Tuesday, 19 April 2016
Give a man a fish, they say, and he’ll eat today. Teach a man to fish, they reckon, and he’ll feed his family forever. But what if the man you gave a fish to swapped it for a starving man’s bicycle, pedalled into town and got a job? Or the man you taught to fish fell into the river and drowned? The world of fables is full of one-dimensional tales of aspirations fulfilled by hard work and sloth punished by failure. But the real world is far more likely to show you stories of unintended consequences.
When Margaret Thatcher’s government extended the right-to-buy scheme the intention was said to be to create a ‘property-owning democracy’ and thousands of old Labour supporters became capitalists overnight. They snapped up the chance to do something few of the labouring classes had been able to do before – to one day be potentially liable for inheritance tax by having something to pass on to their children, just like the toffs to whom they used to doff their caps. (Property is theft, Pierre-Joseph Proudhon wrote in 1843, but that’s easy to say when you have no hope of acquiring it.)
Did anybody expect it to end up enabling the now disdained buy-to-let market? Local authorities failed to invest in new social housing. Feckless or plain naïve new owners re-mortgaged themselves back into penury and home ownership became not a cherished British norm but a business, much of it in foreign hands. I’ve quoted William Goldman before and I do it again here because it’s truer than almost anything else you will hear in life: In Hollywood, he states, “Nobody knows anything... Not one person in the entire motion picture field knows for a certainty what's going to work. Every time out it's a guess and, if you're lucky, an educated one.”
Plenty of others have challenged Osbornes, not so much ‘educated’ as ‘deliberately misleading’ vision of a post-EU future for Britain. His principal deceit is to make forecast increases in national and individual wealth look like losses by comparing our expected growth on the outside with a guess at our possible growth on the inside. By a selective use and fundamental distortion of the guessed figures he portrays future wealth as future poverty. Please read this article by Fraser Nelson to see how.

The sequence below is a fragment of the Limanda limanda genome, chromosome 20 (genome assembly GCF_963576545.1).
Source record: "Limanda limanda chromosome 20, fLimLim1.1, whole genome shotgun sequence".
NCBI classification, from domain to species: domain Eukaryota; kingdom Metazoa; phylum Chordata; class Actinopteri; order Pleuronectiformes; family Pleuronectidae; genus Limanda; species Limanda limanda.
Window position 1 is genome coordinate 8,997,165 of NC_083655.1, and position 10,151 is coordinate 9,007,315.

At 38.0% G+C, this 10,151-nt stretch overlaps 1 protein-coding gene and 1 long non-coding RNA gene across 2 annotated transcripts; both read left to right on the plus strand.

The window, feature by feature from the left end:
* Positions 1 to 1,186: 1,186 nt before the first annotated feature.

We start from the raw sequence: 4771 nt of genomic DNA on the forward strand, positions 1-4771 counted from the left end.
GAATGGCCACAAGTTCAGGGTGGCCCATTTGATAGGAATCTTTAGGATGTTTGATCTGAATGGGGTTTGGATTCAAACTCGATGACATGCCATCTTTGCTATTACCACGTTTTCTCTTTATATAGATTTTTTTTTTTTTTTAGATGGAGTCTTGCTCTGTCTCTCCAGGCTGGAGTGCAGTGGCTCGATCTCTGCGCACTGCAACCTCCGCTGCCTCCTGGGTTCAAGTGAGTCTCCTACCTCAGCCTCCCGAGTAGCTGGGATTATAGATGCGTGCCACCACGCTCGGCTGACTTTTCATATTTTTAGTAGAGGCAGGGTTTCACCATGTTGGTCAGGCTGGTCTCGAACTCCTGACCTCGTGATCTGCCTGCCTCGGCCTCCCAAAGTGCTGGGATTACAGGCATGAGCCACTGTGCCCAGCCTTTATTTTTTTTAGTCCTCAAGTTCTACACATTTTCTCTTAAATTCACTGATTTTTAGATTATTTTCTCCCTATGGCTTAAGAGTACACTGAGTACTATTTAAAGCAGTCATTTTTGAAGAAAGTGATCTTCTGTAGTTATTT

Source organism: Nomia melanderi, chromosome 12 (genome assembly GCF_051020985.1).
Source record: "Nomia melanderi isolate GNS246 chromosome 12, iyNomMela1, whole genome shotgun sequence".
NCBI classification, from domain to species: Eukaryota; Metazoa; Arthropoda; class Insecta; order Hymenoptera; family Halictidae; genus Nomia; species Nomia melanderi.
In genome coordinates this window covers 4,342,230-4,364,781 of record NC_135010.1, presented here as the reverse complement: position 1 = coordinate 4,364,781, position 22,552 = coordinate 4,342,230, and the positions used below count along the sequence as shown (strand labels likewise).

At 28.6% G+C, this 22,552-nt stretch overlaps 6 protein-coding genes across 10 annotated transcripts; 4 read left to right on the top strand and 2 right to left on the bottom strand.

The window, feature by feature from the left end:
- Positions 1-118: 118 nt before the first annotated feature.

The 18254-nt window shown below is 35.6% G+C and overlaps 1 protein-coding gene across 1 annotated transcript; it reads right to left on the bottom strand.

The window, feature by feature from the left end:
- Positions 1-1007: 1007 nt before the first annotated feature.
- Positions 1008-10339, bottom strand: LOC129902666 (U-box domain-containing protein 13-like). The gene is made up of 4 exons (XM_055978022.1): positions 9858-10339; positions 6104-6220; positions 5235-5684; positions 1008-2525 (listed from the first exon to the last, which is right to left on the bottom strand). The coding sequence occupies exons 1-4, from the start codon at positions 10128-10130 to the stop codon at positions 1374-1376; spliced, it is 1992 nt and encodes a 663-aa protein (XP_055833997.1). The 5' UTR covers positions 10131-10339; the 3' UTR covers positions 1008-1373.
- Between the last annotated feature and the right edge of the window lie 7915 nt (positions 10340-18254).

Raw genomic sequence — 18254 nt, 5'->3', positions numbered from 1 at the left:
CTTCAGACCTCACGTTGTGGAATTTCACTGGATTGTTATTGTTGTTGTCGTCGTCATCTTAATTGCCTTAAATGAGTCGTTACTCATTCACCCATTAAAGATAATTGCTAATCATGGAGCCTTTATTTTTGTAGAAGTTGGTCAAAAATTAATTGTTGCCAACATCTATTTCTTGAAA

But here’s the big problem, even if he did turn out to be right it would simply not be provable. Economists like climatologists, have a brilliant track record in explaining events in hindsight; their predictions, however, have turned out to be pure guesswork on every occasion. “Every time out it's a guess and, if you're lucky, an educated one.” Remember, this is the same continued administration – Blair and his heirs – which failed to predict and then recover from the 2008 crash; the same elites who keep on telling us immigration can only ever be good, even as Trevor Phillips, is belatedly realising just how wrong he was.
"But first, all passengers will vote on whether we step ashore,
or continue our luxury cruise."
Whatever happens after the referendum, life will continue. But it doesn’t matter how many times the Osbornes say ‘trust me, this is the truth’ it doesn’t make it actually true. What is likely, however, is that shackled to the oars of the EU galley we are going down with that ship when it sinks under the unnatural weight of its own ambition to end European nation states by creating another nation state called Europe. Whereas, on the outside, we may just have a chance to swim away from the wreckage. Nobody knows the future; nobody. But I’m hanging around by the life rafts just in case.